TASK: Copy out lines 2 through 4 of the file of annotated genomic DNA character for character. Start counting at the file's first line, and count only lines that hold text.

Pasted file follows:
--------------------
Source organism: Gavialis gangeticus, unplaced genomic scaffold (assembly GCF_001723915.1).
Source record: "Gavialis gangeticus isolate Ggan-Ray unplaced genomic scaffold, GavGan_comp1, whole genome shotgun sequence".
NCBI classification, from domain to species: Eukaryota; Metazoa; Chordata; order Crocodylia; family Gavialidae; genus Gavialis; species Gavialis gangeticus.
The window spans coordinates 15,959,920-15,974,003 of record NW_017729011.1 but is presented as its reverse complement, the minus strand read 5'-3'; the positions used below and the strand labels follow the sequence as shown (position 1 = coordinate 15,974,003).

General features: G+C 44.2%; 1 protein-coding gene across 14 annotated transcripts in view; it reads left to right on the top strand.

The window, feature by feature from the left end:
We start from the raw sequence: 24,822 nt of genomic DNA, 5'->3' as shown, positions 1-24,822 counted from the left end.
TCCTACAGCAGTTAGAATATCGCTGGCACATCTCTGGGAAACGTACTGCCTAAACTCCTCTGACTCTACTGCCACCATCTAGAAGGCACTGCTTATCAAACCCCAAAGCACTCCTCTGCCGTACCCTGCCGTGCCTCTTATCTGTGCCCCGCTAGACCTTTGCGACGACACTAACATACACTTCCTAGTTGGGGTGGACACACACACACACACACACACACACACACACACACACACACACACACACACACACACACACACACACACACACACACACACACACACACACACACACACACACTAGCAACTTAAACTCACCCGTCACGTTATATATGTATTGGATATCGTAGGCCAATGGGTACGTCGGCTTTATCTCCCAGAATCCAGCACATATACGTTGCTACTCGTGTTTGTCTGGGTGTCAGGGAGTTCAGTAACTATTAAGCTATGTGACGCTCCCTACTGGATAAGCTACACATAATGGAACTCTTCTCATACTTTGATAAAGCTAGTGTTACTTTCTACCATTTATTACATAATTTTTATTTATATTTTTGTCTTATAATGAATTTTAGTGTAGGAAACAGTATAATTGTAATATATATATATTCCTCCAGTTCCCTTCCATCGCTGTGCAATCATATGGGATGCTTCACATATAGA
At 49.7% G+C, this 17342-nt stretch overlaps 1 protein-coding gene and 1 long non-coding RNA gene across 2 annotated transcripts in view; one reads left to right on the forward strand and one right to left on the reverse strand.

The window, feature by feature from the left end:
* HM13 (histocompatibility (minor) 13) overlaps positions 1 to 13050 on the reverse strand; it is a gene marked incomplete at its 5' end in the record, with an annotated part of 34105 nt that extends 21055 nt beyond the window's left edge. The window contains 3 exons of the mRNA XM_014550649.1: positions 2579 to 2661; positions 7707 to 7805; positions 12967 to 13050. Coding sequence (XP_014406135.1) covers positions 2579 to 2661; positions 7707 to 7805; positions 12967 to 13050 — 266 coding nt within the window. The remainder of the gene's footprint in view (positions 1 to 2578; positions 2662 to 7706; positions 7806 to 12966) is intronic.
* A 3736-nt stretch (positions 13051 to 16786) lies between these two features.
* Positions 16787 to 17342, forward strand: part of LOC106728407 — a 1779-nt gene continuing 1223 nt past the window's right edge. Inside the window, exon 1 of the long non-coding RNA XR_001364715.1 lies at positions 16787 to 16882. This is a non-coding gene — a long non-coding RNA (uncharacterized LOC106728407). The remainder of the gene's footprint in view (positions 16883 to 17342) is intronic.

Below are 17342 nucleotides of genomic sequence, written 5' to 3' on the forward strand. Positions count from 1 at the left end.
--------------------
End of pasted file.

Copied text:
Source record: "Gavialis gangeticus isolate Ggan-Ray unplaced genomic scaffold, GavGan_comp1, whole genome shotgun sequence".
NCBI classification, from domain to species: Eukaryota; Metazoa; Chordata; order Crocodylia; family Gavialidae; genus Gavialis; species Gavialis gangeticus.
The window spans coordinates 15,959,920-15,974,003 of record NW_017729011.1 but is presented as its reverse complement, the minus strand read 5'-3'; the positions used below and the strand labels follow the sequence as shown (position 1 = coordinate 15,974,003).